What you don’t know about restaurant surveys, plus a word to restaurant owners.

I enjoy cooking, but I enjoying eating out more. I enjoy eating out because except for teaching, I am only “out and about” when eating out. Eating at restaurants provides opportunities to see other people and enjoy really tasty, hot food. I live on Chick-fil-A, El Chico, Panera, and Red Lobster! (I just wish it weren’t so expensive!) These places also have surveys on almost every receipt, except Panera which occasionally emails them. 

The overwhelming majority of people either don’t see or ignore these surveys. At one of these places, the employees are forbidden from letting customers know there is one on the bottom of the receipt. 

These surveys are important to managers and other employees. They do read these comments and occasionally reply. 

A “good survey” is only defined as top-marks on EVERY QUESTION. This completely baffled me the first time and second and third time I heard about different restaurants following this requirement. Before knowing this, following the practice academics and other professional survey givers use, I would purposely not give full “perfects” on everything. Normally, all perfects or all horribles, for instance, means that someone just went through, answering the questions without reading or thinking about the most appropriate response. At restaurants, however, if you answer “very good” instead of “excellent” on any one question, the survey counts as a failing grade for the restaurant. 

Owners of restaurants, you really need to reconsider how you measure a “good survey” OR you need to explain this to customers. You also need to reward customers for completing the surveys. Make it easier too – have an easy app or don’t require that I use a different email address for each one (as one place does) or a different IP address (as another place does). Also, structure the surveys such that you get more meaningful feedback. 

No matter what, if you eat at a restaurant, remember you have an obligation to tip appropriately and to complete as many surveys as you can.  



Categories: Thoughts and Perspectives

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7 replies

  1. Thank you Andrew, how very kind!

    Liked by 1 person

    • Thank you for being a great friend!


    • Once place I worked for regularly tallied how many surveys guests completed for each server. Those who had too few were chastised in front of their coworkers, while those with many were rewarded ( although servers could call in their own). The total scores were also important. For instance, if a guest gave a low mark for the wait time to be sat, that would lower the overall score. In this instance the server probably didn’t contribute to the wait, but the server would adversely be affected. One particular focus was ticket times (how long a check was open from start to finish). Servers were punished based on long ticket times, which didn’t account for variables that were beyond the server’s control. Additionally, servers who had many regulars always had many surveys with high scores because longtime guests generally have a better understanding of surveys (in addition to great service). So yes, it’s very important for guests to understand the survey process at each establishment they frequent.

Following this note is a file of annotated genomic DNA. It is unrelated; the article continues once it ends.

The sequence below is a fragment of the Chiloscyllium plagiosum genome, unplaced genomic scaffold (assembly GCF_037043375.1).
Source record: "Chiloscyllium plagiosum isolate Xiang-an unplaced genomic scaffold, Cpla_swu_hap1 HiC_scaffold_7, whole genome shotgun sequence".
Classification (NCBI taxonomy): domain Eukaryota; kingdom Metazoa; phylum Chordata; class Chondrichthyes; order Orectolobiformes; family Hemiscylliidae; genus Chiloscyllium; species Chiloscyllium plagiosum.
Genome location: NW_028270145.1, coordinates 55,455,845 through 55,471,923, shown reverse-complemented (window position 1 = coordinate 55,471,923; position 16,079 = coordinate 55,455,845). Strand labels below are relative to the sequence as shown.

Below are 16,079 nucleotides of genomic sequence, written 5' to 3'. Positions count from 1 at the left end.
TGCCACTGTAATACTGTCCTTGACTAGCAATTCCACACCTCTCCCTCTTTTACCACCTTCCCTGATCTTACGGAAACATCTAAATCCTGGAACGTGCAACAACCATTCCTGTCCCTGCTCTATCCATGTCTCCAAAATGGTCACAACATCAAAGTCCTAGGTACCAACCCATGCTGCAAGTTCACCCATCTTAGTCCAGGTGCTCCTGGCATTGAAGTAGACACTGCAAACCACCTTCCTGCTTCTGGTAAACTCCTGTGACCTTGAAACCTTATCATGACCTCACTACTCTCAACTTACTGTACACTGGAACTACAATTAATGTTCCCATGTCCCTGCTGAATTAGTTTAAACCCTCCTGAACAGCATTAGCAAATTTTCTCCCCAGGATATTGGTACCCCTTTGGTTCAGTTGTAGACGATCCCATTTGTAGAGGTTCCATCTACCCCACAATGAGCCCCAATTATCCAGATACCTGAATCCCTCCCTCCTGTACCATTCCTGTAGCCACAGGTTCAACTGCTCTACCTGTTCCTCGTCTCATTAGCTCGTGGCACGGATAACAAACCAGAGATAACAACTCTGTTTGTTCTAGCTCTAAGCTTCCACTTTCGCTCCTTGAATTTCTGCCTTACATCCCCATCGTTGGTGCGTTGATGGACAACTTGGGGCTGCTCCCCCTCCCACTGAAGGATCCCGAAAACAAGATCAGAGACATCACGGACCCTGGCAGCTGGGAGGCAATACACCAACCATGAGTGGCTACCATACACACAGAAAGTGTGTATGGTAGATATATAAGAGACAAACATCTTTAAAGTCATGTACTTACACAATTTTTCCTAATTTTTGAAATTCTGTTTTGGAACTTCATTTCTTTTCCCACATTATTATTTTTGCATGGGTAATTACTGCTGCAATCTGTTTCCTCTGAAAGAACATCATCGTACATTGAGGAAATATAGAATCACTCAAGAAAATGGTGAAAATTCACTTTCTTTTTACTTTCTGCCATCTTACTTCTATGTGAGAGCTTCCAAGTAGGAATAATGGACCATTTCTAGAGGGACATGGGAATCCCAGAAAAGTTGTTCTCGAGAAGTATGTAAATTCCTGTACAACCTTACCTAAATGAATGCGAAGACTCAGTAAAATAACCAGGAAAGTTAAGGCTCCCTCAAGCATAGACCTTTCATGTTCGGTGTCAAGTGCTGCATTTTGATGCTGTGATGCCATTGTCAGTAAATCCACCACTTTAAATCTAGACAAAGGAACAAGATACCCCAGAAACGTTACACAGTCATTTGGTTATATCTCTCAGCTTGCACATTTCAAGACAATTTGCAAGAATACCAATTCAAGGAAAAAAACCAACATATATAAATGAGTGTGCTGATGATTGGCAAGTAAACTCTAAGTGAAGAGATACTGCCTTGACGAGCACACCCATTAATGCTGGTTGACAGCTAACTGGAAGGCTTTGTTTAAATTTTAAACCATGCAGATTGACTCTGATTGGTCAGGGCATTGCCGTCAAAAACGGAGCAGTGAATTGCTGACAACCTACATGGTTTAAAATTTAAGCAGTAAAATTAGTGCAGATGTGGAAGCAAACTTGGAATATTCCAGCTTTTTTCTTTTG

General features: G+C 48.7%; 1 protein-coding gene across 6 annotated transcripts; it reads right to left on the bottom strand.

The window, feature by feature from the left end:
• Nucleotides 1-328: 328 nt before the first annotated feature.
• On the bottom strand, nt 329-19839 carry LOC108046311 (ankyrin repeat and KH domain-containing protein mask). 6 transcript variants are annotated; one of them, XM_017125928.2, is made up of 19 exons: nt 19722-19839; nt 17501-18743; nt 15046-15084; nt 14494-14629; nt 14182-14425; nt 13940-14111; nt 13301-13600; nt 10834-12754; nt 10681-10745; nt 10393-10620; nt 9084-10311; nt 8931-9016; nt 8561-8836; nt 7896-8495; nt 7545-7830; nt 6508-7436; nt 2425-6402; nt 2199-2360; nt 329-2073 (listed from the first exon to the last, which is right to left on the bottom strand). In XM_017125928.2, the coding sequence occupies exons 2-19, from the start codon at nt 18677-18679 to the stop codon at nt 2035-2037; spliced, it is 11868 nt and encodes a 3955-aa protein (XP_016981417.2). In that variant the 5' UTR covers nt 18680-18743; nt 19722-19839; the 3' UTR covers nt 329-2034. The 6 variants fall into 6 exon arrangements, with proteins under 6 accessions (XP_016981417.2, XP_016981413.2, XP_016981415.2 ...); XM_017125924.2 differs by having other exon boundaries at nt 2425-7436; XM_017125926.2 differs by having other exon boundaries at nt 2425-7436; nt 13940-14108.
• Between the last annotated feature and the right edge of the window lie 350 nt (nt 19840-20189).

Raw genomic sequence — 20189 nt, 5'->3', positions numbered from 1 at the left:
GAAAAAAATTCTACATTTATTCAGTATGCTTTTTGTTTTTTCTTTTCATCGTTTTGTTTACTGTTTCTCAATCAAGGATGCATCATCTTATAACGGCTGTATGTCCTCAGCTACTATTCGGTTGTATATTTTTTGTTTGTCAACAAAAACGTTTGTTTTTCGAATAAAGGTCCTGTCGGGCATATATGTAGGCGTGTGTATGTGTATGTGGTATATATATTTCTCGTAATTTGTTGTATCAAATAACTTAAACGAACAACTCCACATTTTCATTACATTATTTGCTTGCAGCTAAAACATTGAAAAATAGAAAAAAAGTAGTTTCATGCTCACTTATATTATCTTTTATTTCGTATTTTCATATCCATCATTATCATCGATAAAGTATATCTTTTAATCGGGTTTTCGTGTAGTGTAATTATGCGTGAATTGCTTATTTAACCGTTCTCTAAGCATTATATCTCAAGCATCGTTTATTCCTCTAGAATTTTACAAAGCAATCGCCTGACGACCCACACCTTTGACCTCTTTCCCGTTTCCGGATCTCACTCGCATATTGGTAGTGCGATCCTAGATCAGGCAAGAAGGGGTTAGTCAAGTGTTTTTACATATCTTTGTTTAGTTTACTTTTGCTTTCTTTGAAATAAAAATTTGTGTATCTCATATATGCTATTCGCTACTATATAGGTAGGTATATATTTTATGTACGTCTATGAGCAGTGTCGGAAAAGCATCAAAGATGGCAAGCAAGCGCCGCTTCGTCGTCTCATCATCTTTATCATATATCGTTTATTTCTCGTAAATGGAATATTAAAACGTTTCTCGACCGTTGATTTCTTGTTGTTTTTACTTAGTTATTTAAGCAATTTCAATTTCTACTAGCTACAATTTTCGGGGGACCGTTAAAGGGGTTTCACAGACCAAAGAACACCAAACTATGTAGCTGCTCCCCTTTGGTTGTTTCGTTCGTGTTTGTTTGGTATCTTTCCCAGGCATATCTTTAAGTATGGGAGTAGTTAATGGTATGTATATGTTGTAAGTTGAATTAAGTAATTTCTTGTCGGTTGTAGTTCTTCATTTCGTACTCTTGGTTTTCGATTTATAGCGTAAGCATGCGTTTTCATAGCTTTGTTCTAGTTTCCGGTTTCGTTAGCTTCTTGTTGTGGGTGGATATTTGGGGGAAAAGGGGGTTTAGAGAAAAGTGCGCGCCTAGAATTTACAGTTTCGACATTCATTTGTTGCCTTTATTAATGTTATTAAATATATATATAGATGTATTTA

Liked by 1 person

    • Thanks so much for those details, Christina. Sounds like restaurant owners need some 101/common sense sometimes!


  2. I have the same feelings about a local establishment I frequent, Honda of Clear Lake. I get a hard “sell” when leaving the service desk to rate each question on the survey as exceptional. I understand that, in some form or fashion, their salary depends on perfect surveys, but I shouldn’t be made to feel that my constructive comments will be sending them to the poor house. Honda needs to revisit this policy as it means that I never leave meaningful feedback. If I’m unhappy with a particular service visit, Honda and restaurants need to encourage thoughtful responses that will actually help to improve their businesses! (Happy spring break by the way!)


    • Happy Spring Break to you too, Johanna! Can’t wait to hear about your travels. Take some pictures, too, please! I haven’t had a real vacation since 2004! 🙂

      You are absolutely right…establishments need to welcome all feedback without it being so directly tired to a person in every case. There are times when I would say or suggest something but don’t because I don’t want to get my friends in trouble because I know the higher ups would want a person to take it out on even when it has nothing to do with a specific person!

      Liked by 1 person

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